Treelets-based approaches to estimating sparse fine-scale population structure from genetic data
Available for: MSc/PhD and undergraduate research projects.
Location: Melbourne Integrative Genomics, University of Melbourne
Project title: Treelets-based approaches to estimating sparse fine-scale population structure from genetic data
Background: Methods for analysis of population structure using genetic data have been widely used to understand human history and correct for population structure in genome-wide association studies, and the most common methods to analyzing population structure include admixture-based models  and principal components analysis (PCA) . This project will develop new approaches to estimating sparse fine-scale population structure from genetic data. Our methods build on multi-scale methods, treelets , that extend wavelets  for analyses of unordered data. Treelets simultaneously construct a data-driven hierarchical tree structure of individuals and a multi-scale orthonormal basis on the hierarchical tree, both of which capture sparse structure in the genetic data .
Proposed projects: The specific project will depend on the student’s interest and background. Options are 1) software development for the new methods, 2) contributing to the development of the new methods, or 3) benchmarking admixture-based models and PCA against our treelets-based approaches using real human genetic data and computer simulations.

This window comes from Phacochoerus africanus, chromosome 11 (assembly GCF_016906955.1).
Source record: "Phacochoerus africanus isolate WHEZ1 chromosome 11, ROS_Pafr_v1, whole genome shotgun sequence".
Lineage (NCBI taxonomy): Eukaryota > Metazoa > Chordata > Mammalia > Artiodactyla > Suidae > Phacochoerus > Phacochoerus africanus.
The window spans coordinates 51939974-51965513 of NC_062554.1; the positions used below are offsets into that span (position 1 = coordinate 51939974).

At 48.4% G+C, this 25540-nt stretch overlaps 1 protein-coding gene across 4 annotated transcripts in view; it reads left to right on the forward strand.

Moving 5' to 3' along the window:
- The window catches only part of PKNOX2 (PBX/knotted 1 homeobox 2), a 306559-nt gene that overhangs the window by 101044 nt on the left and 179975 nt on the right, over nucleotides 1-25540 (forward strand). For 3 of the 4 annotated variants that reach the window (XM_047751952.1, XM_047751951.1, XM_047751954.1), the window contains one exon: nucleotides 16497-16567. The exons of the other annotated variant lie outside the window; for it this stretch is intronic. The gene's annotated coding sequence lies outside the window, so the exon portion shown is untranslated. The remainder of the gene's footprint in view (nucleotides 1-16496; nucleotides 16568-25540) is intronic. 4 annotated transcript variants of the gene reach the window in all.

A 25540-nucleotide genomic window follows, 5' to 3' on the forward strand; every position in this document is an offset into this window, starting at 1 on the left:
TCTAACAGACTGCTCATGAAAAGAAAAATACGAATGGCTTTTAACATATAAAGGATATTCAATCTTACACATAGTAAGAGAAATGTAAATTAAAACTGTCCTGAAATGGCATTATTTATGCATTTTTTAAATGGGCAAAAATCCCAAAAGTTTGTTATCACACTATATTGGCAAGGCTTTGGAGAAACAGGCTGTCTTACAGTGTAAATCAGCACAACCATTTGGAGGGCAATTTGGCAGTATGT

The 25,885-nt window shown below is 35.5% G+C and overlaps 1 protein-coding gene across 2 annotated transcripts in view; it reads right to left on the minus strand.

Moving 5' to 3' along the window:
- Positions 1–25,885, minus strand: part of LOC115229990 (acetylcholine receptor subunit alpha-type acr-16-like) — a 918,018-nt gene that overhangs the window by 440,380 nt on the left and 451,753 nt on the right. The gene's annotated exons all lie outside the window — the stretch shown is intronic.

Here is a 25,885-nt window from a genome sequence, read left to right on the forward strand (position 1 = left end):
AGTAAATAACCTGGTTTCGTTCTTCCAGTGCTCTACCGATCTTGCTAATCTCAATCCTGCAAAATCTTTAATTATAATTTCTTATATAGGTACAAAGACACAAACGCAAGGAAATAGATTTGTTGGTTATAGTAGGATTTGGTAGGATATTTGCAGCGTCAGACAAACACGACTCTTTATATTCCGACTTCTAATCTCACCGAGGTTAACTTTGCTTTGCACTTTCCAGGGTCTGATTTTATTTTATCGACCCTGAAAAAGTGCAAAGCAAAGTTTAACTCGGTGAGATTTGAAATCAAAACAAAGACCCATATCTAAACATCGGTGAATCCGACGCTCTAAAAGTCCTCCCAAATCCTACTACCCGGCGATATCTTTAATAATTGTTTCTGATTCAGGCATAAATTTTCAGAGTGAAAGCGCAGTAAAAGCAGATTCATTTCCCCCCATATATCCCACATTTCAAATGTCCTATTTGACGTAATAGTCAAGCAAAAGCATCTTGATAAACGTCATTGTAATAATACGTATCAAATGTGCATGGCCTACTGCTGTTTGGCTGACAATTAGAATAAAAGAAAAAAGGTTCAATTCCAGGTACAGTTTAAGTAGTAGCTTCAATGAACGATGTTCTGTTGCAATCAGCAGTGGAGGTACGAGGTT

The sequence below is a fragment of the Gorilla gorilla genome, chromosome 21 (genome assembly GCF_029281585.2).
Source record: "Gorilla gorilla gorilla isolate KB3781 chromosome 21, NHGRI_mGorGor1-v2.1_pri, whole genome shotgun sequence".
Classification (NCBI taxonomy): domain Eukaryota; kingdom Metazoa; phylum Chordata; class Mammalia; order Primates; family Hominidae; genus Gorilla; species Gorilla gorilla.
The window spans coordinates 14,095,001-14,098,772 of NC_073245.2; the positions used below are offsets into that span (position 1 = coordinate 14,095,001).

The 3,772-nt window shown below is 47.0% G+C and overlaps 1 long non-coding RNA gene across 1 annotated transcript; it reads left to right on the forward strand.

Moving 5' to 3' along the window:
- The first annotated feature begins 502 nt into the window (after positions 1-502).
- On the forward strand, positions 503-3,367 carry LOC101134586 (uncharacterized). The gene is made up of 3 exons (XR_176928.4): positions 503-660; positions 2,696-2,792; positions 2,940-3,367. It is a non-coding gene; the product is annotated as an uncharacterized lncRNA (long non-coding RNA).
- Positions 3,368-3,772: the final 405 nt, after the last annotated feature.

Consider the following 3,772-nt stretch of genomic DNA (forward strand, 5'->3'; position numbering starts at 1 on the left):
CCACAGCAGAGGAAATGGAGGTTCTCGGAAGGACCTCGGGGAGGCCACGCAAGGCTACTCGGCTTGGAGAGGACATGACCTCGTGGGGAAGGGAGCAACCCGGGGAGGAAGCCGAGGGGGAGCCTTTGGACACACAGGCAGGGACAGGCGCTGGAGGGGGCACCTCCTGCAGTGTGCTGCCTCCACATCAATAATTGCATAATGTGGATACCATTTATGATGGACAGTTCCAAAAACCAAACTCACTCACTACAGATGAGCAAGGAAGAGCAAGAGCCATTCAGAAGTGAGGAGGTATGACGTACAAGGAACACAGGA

Learning outcomes: software development, statistics / machine learning, programming using C\C++ (or Python) and R, statistical analysis of complex and large-scale genomic data, data visualization.
 Pritchard, Jonathan K., Matthew Stephens, and Peter Donnelly. Inference of population structure using multilocus genotype data. Genetics 155.2 (2000): 945-959.
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 Lee, Ann B., Boaz Nadler, and Larry Wasserman. Treelets: an adaptive multi-scale basis for sparse unordered data. The Annals of Applied Statistics (2008): 435-471.
 Shim, Heejung, and Matthew Stephens. Wavelet-based genetic association analysis of functional phenotypes arising from high-throughput sequencing assays. The Annals of Applied Statistics (2015): 665-686.